Homeschool encouragement to help you keep going when you want to give up
It’s no secret that homeschooling can be really challenging for parents to pull off. Teaching your children everything they need to know for school, plus still having to be the parent all day can be a lot of work. Maybe you struggle with teaching, or find it hard having kids at such different levels who all need your direct help. It can be exhausting. So here is the homeschool encouragement you need when you feel like giving up.
Use these tips when you feel like giving up on homeschooling to keep your motivation going.
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Is homeschooling the right fit for your family?
This homeschool encouragement might not work for you though if homeschooling simply isn’t the best fit for you and each of your kids. If you decide it will be best to send all/some of your kids to “real” school that doesn’t make you a failure or a quitter. It means you’ve learnt from a situation and you’re doing what’s best for everybody.
The important part is to try your hardest. Homeschool might be the perfect fit for your family, but if you’ve run out of motivation you need a chance to keep trying. So take this homeschool encouragement to heart and determine if homeschooling truly is the right fit for everyone in your family.
Hopefully after applying all these homeschool encouragement tips you’ll be reminded that homeschooling is the right fit for your family.
Homeschool Encouragement Tips so You Don’t Give Up
Try out some or all of these homeschool encouragement tips to reignite your motivation for homeschooling your kids. Some tips might have a greater effect on you than others, but they’re each worth trying.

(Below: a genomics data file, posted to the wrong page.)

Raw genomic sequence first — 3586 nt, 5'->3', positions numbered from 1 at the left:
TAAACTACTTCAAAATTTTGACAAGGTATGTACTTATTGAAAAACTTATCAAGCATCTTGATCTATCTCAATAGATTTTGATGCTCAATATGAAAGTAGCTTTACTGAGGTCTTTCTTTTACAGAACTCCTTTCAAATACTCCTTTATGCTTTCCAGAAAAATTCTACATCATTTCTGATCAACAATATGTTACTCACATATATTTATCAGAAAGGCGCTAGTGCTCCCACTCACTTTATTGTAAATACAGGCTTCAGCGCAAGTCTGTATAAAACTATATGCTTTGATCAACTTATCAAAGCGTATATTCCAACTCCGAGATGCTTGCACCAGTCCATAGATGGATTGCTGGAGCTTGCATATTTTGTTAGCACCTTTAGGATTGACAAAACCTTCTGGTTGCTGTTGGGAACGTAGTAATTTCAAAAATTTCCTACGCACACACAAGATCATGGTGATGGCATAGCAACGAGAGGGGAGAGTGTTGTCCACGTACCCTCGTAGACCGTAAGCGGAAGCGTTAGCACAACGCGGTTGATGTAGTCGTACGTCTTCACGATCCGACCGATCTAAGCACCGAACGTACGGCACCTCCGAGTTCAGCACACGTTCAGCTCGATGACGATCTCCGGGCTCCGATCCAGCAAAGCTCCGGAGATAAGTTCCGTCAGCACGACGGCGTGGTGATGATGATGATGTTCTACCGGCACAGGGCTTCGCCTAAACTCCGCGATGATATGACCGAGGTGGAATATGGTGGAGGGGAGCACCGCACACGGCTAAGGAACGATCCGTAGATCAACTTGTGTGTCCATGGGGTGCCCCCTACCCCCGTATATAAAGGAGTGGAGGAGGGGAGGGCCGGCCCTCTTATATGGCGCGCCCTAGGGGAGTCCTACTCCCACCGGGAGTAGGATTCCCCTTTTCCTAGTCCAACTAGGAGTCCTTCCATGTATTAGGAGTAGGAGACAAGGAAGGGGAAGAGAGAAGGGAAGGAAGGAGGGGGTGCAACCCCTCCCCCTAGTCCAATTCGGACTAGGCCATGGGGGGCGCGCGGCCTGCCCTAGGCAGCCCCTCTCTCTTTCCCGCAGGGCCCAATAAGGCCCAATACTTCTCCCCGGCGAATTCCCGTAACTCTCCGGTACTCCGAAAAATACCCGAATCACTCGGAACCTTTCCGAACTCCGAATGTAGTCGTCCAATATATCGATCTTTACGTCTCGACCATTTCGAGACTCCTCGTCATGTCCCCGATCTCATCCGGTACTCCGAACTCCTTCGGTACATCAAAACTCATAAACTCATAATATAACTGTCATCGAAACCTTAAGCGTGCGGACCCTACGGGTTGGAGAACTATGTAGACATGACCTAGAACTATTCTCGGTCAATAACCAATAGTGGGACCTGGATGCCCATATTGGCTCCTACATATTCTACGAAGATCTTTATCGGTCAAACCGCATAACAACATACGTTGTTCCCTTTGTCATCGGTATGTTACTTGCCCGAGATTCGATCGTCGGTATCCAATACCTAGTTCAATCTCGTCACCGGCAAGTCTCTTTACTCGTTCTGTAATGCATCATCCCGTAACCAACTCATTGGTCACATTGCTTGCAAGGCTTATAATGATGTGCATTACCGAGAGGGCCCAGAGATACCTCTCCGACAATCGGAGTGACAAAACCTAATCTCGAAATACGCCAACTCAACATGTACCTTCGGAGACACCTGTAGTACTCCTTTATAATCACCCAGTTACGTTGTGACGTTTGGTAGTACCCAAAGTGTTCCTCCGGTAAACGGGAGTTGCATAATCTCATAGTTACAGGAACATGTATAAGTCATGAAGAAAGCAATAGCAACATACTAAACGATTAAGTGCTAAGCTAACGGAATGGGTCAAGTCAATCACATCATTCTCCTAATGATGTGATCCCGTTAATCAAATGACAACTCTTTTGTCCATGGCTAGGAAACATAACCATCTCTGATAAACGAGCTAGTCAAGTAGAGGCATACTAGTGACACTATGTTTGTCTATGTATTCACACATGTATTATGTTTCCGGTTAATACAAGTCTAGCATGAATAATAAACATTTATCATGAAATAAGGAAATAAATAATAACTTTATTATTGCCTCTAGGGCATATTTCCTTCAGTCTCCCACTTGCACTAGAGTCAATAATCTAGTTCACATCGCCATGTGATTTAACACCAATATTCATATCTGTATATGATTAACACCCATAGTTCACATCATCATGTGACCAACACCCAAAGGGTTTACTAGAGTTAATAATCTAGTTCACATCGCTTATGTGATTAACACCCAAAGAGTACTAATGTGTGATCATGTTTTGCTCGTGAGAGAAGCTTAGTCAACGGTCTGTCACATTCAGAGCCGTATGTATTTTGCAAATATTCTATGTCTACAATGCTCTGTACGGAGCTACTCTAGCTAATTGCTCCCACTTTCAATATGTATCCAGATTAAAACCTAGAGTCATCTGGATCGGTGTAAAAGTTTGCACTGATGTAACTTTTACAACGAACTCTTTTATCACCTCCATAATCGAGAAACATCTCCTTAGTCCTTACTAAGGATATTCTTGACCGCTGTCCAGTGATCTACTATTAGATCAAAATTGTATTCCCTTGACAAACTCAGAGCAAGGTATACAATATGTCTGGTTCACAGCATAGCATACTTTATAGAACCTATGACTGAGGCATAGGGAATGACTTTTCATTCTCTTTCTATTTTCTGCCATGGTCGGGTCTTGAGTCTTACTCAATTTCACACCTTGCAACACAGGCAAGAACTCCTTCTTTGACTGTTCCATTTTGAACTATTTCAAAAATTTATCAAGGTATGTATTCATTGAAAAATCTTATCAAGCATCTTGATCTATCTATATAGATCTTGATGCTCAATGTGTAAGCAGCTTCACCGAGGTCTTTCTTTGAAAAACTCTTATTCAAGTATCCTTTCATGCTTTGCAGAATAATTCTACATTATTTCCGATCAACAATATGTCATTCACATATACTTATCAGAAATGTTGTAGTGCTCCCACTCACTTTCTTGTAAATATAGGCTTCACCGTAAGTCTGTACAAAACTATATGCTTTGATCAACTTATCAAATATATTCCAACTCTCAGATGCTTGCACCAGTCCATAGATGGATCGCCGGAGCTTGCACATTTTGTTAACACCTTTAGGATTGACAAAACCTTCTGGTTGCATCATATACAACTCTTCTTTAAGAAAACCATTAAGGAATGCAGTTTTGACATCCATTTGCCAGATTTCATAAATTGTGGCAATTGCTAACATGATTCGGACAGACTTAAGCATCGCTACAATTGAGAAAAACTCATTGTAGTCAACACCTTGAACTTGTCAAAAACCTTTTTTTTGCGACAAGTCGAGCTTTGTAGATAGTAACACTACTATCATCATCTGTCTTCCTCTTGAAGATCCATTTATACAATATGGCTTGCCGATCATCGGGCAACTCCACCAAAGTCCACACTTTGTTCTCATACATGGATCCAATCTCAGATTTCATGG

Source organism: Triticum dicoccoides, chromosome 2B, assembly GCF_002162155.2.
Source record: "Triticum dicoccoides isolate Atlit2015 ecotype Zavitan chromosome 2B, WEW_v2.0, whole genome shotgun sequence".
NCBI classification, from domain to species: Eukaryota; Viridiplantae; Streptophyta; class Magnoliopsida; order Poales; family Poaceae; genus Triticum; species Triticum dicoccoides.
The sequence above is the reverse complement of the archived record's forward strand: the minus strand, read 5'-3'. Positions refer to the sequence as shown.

Journal and reflect on why homeschooling is important to you
Why did you start homeschooling in the first place? Sometimes remembering why we’re doing this can be all the motivation we need to keep going.
Do you believe your children thrive in a smaller group? Do you believe they benefit from the one on one teaching? Maybe you feel they’re better able to be themselves by being homeschooled? Do you like the freedom with them not being tied down to a school schedule? Do you like being able to choose what to teach and expose them to?
Spend some time writing, thinking or talking to a friend about why homeschooling is important to you.
If focusing on the goal behind homeschooling helps you then you might want to write it down somewhere that you can see it all the time, maybe in the area of the house you do most of the homeschooling.
Listen to the stories of other homeschool parents
It can be incredibly encouraging to hear the stories of other homeschool parents. Finding out what they’re struggling with and how they’re overcoming the challenges of homeschool can be so helpful for you.
Here is a list of homeschooling podcasts you can check out. There are so many different parents talking about different areas of homeschooling you’re sure to find something that will encourage you.
If you’re interested in unschooling personally I would highly recommend the podcast Fare of the Free Child by Akilah S. Richards.
Stop comparing to other homeschoolers
Listening and being encouraged by other homeschool parents is great, but it’s important not to start comparing yourself to them, or comparing your child to others.